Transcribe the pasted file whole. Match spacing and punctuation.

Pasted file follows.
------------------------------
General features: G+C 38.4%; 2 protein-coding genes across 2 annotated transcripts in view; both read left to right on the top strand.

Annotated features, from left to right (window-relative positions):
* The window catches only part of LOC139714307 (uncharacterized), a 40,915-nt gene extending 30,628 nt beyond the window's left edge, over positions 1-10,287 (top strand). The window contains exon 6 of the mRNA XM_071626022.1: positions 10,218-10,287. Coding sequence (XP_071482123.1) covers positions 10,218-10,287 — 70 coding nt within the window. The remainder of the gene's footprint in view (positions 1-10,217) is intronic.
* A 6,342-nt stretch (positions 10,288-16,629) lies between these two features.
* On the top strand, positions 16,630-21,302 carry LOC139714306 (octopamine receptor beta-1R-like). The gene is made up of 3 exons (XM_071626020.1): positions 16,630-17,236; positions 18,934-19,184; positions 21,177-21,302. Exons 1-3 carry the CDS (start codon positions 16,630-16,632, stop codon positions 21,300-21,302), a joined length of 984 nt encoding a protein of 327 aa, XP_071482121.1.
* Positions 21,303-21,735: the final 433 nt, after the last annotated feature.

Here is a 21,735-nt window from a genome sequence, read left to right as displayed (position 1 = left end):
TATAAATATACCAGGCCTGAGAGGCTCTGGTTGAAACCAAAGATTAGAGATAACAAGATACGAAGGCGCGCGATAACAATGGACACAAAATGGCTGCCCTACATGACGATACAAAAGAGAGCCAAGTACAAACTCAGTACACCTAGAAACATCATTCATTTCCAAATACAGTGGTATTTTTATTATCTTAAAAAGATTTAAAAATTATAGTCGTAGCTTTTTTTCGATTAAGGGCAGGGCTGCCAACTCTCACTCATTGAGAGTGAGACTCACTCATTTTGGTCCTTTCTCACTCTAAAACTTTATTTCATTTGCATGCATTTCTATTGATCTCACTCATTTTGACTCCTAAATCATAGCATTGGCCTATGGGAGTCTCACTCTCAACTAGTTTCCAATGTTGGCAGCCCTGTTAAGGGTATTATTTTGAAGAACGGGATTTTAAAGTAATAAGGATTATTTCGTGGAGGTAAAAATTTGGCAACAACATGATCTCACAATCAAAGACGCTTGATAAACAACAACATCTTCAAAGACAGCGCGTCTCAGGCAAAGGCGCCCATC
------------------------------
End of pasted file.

General features: G+C 38.4%; 2 protein-coding genes across 2 annotated transcripts in view; both read left to right on the top strand.

Annotated features, from left to right (window-relative positions):
* The window catches only part of LOC139714307 (uncharacterized), a 40,915-nt gene extending 30,628 nt beyond the window's left edge, over positions 1-10,287 (top strand). The window contains exon 6 of the mRNA XM_071626022.1: positions 10,218-10,287. Coding sequence (XP_071482123.1) covers positions 10,218-10,287 — 70 coding nt within the window. The remainder of the gene's footprint in view (positions 1-10,217) is intronic.
* A 6,342-nt stretch (positions 10,288-16,629) lies between these two features.
* On the top strand, positions 16,630-21,302 carry LOC139714306 (octopamine receptor beta-1R-like). The gene is made up of 3 exons (XM_071626020.1): positions 16,630-17,236; positions 18,934-19,184; positions 21,177-21,302. Exons 1-3 carry the CDS (start codon positions 16,630-16,632, stop codon positions 21,300-21,302), a joined length of 984 nt encoding a protein of 327 aa, XP_071482121.1.
* Positions 21,303-21,735: the final 433 nt, after the last annotated feature.

Here is a 21,735-nt window from a genome sequence, read left to right as displayed (position 1 = left end):
TATAAATATACCAGGCCTGAGAGGCTCTGGTTGAAACCAAAGATTAGAGATAACAAGATACGAAGGCGCGCGATAACAATGGACACAAAATGGCTGCCCTACATGACGATACAAAAGAGAGCCAAGTACAAACTCAGTACACCTAGAAACATCATTCATTTCCAAATACAGTGGTATTTTTATTATCTTAAAAAGATTTAAAAATTATAGTCGTAGCTTTTTTTCGATTAAGGGCAGGGCTGCCAACTCTCACTCATTGAGAGTGAGACTCACTCATTTTGGTCCTTTCTCACTCTAAAACTTTATTTCATTTGCATGCATTTCTATTGATCTCACTCATTTTGACTCCTAAATCATAGCATTGGCCTATGGGAGTCTCACTCTCAACTAGTTTCCAATGTTGGCAGCCCTGTTAAGGGTATTATTTTGAAGAACGGGATTTTAAAGTAATAAGGATTATTTCGTGGAGGTAAAAATTTGGCAACAACATGATCTCACAATCAAAGACGCTTGATAAACAACAACATCTTCAAAGACAGCGCGTCTCAGGCAAAGGCGCCCATC